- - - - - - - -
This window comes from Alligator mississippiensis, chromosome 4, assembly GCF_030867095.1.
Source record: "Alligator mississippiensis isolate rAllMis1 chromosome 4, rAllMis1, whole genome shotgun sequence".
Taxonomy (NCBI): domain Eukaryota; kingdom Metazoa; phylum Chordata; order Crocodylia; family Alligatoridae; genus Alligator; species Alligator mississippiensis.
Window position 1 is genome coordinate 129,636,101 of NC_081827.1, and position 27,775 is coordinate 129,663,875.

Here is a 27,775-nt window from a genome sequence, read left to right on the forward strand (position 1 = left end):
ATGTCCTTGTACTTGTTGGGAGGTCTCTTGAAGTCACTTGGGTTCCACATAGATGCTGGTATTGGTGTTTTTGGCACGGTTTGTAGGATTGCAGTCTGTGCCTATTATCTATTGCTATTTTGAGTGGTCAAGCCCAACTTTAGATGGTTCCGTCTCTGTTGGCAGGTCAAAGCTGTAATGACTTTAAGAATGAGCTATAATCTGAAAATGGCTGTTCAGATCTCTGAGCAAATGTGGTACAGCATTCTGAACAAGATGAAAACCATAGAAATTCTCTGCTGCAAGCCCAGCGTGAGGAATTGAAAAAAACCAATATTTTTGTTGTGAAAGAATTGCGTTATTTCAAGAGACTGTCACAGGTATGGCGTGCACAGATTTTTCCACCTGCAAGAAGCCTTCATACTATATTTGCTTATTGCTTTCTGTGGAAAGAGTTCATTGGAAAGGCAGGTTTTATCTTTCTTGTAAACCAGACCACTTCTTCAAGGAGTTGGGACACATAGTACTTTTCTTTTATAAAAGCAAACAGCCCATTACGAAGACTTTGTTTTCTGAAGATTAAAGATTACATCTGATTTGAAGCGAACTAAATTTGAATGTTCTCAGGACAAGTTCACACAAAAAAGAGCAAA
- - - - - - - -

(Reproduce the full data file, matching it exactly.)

This window comes from Alligator mississippiensis, chromosome 4, assembly GCF_030867095.1.
Source record: "Alligator mississippiensis isolate rAllMis1 chromosome 4, rAllMis1, whole genome shotgun sequence".
Taxonomy (NCBI): domain Eukaryota; kingdom Metazoa; phylum Chordata; order Crocodylia; family Alligatoridae; genus Alligator; species Alligator mississippiensis.
Window position 1 is genome coordinate 129,636,101 of NC_081827.1, and position 27,775 is coordinate 129,663,875.

Here is a 27,775-nt window from a genome sequence, read left to right on the forward strand (position 1 = left end):
ATGTCCTTGTACTTGTTGGGAGGTCTCTTGAAGTCACTTGGGTTCCACATAGATGCTGGTATTGGTGTTTTTGGCACGGTTTGTAGGATTGCAGTCTGTGCCTATTATCTATTGCTATTTTGAGTGGTCAAGCCCAACTTTAGATGGTTCCGTCTCTGTTGGCAGGTCAAAGCTGTAATGACTTTAAGAATGAGCTATAATCTGAAAATGGCTGTTCAGATCTCTGAGCAAATGTGGTACAGCATTCTGAACAAGATGAAAACCATAGAAATTCTCTGCTGCAAGCCCAGCGTGAGGAATTGAAAAAAACCAATATTTTTGTTGTGAAAGAATTGCGTTATTTCAAGAGACTGTCACAGGTATGGCGTGCACAGATTTTTCCACCTGCAAGAAGCCTTCATACTATATTTGCTTATTGCTTTCTGTGGAAAGAGTTCATTGGAAAGGCAGGTTTTATCTTTCTTGTAAACCAGACCACTTCTTCAAGGAGTTGGGACACATAGTACTTTTCTTTTATAAAAGCAAACAGCCCATTACGAAGACTTTGTTTTCTGAAGATTAAAGATTACATCTGATTTGAAGCGAACTAAATTTGAATGTTCTCAGGACAAGTTCACACAAAAAAGAGCAAA